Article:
Kidney infection is a type of urinary tract infection (UTI) that usually starts in the urethra or bladder and visits to one or both of the kidneys. A kidney infection needs proper medical attention. If not treated properly, a kidney infection can permanently injure the kidneys, or the bacteria can expand to the blood flow and make a fatal infection. Kidney infection treatment, which generally includes antibiotics, might need hospitalization. Make an appointment with the doctor if you have worrisome symptoms of kidney infection. If you are being treated for a urinary tract infection, but the signs and symptoms are not developing, make an appointment. Acute kidney infection can lead to fatal complications. Seek instant medical attention if you have kidney infection symptoms combined with bloody urine or nausea and vomiting.
Symptoms of Kidney Infection
Signs and symptoms of a kidney infection might contain:
3) Back pain
4) Abdominal pain problem
5) Frequent urination
6) Strong, persistent urge to urinate
7) Burning sensation and pain when urinating
8) Nausea and vomiting
9) Blood in the urine
10) Urine that smells bad or is cloudy
These are the critical symptoms of kidney infection
Kidney Infection Causes
Bacteria that enter the urinary tract through the tube that passes urine from the body can multiply and visit the kidneys. This is the most prevalent cause of kidney infections. Bacteria from an infection elsewhere in the body also can expand through the blood flow to the kidneys. Although it is unusual to promote a kidney infection, it can occur, for example, if you have an artificial joint or heart valve that becomes infected. Occasionally, kidney infection causes after kidney surgery.
Complications of Kidney Infection
If left untreated, a kidney infection complication can lead to potentially severe, like
1) Kidney scarring: This can generate chronic kidney disease, high blood pressure, and kidney failure.
2) Blood poisoning: The kidneys filter waste from the blood and revive the filtered blood to the rest of the body. Having a kidney infection can make the bacteria to expand through the blood flow.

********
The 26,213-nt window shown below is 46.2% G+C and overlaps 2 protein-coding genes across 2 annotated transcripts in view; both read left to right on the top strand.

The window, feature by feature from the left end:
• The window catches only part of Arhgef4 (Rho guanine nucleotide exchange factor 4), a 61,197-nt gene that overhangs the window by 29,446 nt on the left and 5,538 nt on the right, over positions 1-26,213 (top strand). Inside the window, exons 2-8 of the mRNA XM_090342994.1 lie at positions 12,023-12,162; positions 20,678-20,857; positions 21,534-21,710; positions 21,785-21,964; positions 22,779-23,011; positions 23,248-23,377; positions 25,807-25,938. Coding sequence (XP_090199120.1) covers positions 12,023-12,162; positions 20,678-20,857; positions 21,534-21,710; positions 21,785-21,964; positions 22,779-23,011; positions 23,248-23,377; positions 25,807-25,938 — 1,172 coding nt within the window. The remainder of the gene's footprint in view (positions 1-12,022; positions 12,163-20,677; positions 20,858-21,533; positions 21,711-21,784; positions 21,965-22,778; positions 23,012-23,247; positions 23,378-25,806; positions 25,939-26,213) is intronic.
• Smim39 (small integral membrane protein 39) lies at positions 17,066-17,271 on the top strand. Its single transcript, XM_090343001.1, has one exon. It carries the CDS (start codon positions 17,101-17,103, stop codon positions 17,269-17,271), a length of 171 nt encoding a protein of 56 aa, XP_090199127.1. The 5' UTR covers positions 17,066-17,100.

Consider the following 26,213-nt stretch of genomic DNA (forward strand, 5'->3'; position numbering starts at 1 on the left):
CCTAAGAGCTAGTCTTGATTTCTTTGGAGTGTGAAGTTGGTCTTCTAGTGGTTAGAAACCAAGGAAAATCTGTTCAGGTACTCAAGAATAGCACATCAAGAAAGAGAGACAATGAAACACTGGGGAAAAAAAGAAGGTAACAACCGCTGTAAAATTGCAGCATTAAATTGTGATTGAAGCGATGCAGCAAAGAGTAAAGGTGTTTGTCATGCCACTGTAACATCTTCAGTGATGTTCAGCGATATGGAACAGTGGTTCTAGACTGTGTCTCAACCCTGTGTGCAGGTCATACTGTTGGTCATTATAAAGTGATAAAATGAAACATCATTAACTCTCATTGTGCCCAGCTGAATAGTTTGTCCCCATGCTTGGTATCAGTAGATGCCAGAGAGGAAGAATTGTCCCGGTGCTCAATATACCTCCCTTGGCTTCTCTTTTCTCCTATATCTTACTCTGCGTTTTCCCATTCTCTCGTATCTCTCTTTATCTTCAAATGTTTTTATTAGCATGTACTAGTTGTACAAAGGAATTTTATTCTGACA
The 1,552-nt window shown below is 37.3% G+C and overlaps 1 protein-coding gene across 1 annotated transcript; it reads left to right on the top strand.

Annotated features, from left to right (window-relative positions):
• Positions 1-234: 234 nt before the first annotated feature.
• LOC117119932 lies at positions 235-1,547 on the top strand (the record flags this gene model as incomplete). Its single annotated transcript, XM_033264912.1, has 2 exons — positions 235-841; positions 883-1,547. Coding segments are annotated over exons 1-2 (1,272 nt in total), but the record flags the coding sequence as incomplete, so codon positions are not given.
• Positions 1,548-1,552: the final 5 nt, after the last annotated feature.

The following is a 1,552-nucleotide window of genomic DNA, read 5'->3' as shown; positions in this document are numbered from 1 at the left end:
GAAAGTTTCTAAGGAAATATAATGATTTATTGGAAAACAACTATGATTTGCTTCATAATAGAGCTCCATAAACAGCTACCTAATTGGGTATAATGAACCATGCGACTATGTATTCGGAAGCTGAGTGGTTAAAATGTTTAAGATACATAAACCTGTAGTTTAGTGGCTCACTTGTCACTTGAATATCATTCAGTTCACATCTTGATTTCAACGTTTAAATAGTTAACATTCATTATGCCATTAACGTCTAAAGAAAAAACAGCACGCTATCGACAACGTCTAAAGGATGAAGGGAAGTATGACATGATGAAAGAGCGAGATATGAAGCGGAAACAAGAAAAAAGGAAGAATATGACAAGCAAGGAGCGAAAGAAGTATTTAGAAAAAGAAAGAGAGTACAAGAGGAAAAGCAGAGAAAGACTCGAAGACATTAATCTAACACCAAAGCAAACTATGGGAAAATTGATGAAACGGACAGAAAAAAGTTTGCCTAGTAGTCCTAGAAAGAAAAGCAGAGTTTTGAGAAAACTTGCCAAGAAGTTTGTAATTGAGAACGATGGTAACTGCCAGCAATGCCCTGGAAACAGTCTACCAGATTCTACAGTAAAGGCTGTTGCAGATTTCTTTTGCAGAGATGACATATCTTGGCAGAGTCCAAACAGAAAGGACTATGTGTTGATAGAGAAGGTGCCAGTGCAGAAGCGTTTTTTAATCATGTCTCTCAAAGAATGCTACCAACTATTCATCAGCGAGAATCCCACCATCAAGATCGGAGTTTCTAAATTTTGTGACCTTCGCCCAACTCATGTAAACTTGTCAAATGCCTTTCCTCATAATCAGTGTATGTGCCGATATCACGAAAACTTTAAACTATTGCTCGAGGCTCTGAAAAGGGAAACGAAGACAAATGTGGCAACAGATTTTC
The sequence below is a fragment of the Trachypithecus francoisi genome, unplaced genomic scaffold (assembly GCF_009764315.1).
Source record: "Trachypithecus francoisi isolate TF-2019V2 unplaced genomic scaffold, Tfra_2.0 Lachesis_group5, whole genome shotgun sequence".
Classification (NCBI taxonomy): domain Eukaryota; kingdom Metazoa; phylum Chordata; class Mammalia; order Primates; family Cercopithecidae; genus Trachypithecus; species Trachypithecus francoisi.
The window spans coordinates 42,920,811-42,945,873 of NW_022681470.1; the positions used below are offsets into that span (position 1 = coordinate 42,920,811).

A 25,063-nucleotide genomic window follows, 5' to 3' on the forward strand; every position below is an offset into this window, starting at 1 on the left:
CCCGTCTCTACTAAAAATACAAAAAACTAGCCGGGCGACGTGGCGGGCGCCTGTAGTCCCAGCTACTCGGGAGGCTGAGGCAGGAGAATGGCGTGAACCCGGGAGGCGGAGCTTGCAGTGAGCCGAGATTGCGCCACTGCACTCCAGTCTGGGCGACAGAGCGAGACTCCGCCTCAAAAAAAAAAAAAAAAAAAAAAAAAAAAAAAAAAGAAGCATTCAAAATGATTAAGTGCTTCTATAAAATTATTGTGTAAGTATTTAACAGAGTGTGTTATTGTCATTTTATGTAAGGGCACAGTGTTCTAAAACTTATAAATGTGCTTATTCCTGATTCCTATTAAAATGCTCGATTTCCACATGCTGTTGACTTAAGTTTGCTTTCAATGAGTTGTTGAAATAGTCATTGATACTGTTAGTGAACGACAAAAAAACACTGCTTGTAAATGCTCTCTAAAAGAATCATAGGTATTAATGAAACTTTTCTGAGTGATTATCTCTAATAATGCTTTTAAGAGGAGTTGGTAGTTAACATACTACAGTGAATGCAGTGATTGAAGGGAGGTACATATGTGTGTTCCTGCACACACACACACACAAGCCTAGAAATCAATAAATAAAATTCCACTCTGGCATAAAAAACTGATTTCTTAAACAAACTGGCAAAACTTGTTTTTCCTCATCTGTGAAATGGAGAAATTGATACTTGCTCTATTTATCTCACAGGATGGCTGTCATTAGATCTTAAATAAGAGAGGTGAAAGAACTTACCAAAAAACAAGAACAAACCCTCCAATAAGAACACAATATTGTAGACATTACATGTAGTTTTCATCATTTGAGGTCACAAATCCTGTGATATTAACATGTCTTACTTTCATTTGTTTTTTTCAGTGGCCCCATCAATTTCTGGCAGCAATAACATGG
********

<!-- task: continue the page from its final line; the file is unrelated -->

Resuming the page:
3) Pregnancy problems: Women who promote kidney infection during pregnancy may have an increased risk of delivering low birth weight babies.
Kidney Infection Diagnosis
To ensure that you have a kidney infection, you will likely be asked to offer a sample of urine to test for bacteria, blood, or pus in the urine for the diagnosis of kidney infection. The doctor might also take a blood sample for a culture, a lab test that monitors for bacteria or other organisms in the blood.
Other exams might include an ultrasound, CT scan, or a type of X-ray known as a voiding cystourethrogram. Avoiding cystourethrogram involves injecting a contrast dye to take X-rays of the bladder when full and while urinating. These are the diagnosis of kidney infection.
Treatment of Kidney Infection
1) Antibiotic for kidney infections
2) Hospitalization for serious kidney infections
3) Treatment for recurrent kidney infections
Prevention of Kidney Infection
Minimize the chance of kidney infection by taking steps for the prevention of kidney infections. Women, in particular, may minimize their risk of kidney infections if they:
1) Drink fluids, especially water: Fluids can help to eliminate bacteria from the body when you urinate.
2) Urinate as soon as you need to: Avoid delaying urination when you experience the urge to urinate.
3) Empty the bladder after intercourse: Urinating as early as possible after sex helps to remove bacteria from the urethra, minimizing the chance of infection.
4) Wipe carefully: Wiping from front to back after urinating and after a stool, movement helps to prevent bacteria from spreading to the urethra.
5) Avoid using feminine products in the genital area: Using products like deodorant sprays in the genital area or douches can be irritating.
If you follow these issues and maintain all those, your daily life will help for the prevention of Kidney Infection.